The Reformed Christian doctrine on “spousal abuse”, whatever form manifested, is quite straight forward: speculation. Since the 1950’s and 60’s the advent of sexual equality and more women’s civil-rights in America have also opened the door for medical and psychological examination of spousal abuse by men. From the secular perspective (and mine) it is unequivocally wrong. Though I am no longer the least bit Christian, much less Reformed Fundamentalist Christian — and I certainly wasn’t raised by my parents that way; a quite secular home in fact — and since 1990, I have been a firm Freethinking Humanist. According to strict canonical Scriptures and Reformed exegesis, however, divorce on the grounds of “spousal abuse” is nowhere explicitly discussed in the Bible. But, it can be inferred through canonical Scripture (possibly via desertion) that to prevent physical harm, separation, but not divorce, would certainly be an appropriate course of action not prohibited in Scripture. Typically church discipline can and should be administered. Furthermore, nowhere in the bible are Christians explicitly informed that a spouse must remain in a situation in which they are likely to be physically harmed, despite it still not justifying a biblical criteria for divorce. Yet, as any biblical researcher and scholar will find, dissolution of God’s holy marriage union for spousal abuse is an exercise in pure speculation — something highly guarded against (often prohibited) by Reformed Fundamentalist doctrine. Consequently, in my own personal case, this raises the question What exactly is abuse?

Before I delve into the abuse-question, I must first preempt the answers with some factual background. There are three simple words that members of the Alternative Lifestyles abide in. Safe, sane, and consensual. Since 1989 with my entrance into SSC BDSM, I was taught and mentored exactly this way. As mentioned earlier, my own father also raised me this way on how well to treat women — if I faltered, his reprimand was from an ex-USMarine code, firm and swift words if I ever hit a woman in anger or rage — and if my offense was physical, I’d suffer equal physical punishment. In provocation by my sister at the age of 5-6, I did slap my sister. When my father find out my ass was over the edge of the bed and whipped hard four times. I’ve never forgotten it. That was the first and last time I ever hit a woman in anger or rage. Scouts honor. Dad exhibited the same high-respect treatment with my mother all 28-years of their marriage.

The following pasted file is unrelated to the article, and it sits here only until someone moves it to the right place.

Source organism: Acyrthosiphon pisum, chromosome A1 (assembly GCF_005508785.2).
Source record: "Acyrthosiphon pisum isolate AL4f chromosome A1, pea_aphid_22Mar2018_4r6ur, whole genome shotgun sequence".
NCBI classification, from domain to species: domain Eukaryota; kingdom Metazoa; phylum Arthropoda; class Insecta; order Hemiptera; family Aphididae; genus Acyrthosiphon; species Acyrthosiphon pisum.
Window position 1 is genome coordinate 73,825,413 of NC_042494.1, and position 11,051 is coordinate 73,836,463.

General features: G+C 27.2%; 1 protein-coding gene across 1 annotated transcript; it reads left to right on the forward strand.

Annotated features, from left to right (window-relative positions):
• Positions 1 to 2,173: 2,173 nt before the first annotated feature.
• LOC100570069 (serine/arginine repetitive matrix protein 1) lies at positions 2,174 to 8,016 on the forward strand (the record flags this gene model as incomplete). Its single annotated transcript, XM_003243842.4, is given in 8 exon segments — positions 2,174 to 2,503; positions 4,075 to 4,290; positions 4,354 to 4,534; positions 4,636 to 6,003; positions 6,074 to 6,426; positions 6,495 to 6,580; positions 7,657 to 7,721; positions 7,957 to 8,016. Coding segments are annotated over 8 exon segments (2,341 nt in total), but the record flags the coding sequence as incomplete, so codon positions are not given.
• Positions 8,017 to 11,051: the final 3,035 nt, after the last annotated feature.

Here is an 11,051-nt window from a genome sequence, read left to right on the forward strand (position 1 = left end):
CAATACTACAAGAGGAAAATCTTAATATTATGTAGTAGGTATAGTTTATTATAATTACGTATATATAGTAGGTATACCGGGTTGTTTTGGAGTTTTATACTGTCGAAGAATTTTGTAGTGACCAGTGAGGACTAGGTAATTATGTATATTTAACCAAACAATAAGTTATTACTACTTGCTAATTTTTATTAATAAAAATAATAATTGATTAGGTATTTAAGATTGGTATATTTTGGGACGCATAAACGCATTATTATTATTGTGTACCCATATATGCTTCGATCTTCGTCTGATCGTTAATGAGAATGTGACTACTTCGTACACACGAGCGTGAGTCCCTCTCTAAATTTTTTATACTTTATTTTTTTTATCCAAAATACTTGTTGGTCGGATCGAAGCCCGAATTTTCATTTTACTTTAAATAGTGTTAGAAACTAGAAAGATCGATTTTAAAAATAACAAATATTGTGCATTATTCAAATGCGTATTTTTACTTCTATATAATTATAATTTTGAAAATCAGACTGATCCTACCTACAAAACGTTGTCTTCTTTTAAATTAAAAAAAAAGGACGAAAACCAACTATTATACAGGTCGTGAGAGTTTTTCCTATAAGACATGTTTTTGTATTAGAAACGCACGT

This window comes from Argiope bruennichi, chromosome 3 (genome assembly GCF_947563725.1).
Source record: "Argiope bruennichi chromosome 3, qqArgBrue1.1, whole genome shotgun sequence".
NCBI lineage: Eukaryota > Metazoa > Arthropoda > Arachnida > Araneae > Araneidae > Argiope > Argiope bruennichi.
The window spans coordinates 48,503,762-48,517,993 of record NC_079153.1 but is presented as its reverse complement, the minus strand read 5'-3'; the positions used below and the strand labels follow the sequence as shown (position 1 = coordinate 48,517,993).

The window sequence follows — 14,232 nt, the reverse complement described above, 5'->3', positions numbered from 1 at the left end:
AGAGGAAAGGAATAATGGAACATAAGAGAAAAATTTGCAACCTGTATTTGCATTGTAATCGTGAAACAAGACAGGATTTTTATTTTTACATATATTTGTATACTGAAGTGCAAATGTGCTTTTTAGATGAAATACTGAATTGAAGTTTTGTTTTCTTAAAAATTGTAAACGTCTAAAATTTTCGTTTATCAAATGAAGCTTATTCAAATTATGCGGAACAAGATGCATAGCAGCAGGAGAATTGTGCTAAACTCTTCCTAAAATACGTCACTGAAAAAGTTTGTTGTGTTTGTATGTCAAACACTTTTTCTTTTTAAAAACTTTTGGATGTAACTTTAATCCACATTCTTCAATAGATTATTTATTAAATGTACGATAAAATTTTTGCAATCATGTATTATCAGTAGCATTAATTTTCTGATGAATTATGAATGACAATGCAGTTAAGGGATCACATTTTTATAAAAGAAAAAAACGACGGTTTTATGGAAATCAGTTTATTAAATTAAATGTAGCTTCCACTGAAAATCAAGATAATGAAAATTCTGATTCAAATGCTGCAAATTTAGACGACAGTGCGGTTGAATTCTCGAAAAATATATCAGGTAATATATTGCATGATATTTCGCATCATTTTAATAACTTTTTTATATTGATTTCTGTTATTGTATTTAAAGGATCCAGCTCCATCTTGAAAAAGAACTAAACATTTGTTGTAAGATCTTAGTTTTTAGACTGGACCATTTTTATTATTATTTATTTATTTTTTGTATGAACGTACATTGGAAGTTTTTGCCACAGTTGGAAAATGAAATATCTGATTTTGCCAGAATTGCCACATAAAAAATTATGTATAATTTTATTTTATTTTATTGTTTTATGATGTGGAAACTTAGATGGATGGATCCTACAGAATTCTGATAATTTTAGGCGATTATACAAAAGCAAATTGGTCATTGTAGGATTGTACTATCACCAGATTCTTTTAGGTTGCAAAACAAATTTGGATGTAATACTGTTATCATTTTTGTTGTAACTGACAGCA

I have not and never had any confusions of exactly what SSC meant in public or private life inside or outside of BDSM. I cannot emphasize this enough.

SSC also applies in many similar ways to the Open-Swinger lifestyle. Forms of SSC are taught in get-togethers and online communities and even specifically spelled out in their Codes of Conduct that all joining members must sign and follow. This most definitely takes place in legal, public BDSM dungeons and communities. It’s a must for obvious reasons. In fact, if the general public actually investigated more closely the reported cases of “abuse” possibly tied to BDSM and/or Open-Swinger activities or behavior, they would find in 98% (100%?) of those cases the clear abuse took place PRIVATELY without signed Codes of Conduct or proper education of the lifestyles AND the victim was not fully or in the least bit consensual. To further demonstrate my own character and integrity on these matters, I am openly divulging these Alternative Lifestyles I have and do participate in… on a publicly viewed format: WordPress. And before the next question is asked, I use this alias for two major reasons;  1) I live in and work in a ultra-conservative state (Texas) that has long-standing laws of At-Will hiring, employment, and/or termination, and 2) some of my blog-content is strictly age-appropriate and optional for adult viewers/readers. Nevertheless, on a private one-on-one level, I have nothing to hide or that I’m ashamed of. With that said, let’s examine what is meant by “abuse” also known as domestic violence.

There is perhaps no better source or answer to What is spousal abuse? by American laws than‘s definitions…

Spousal abuse Victimization Defined: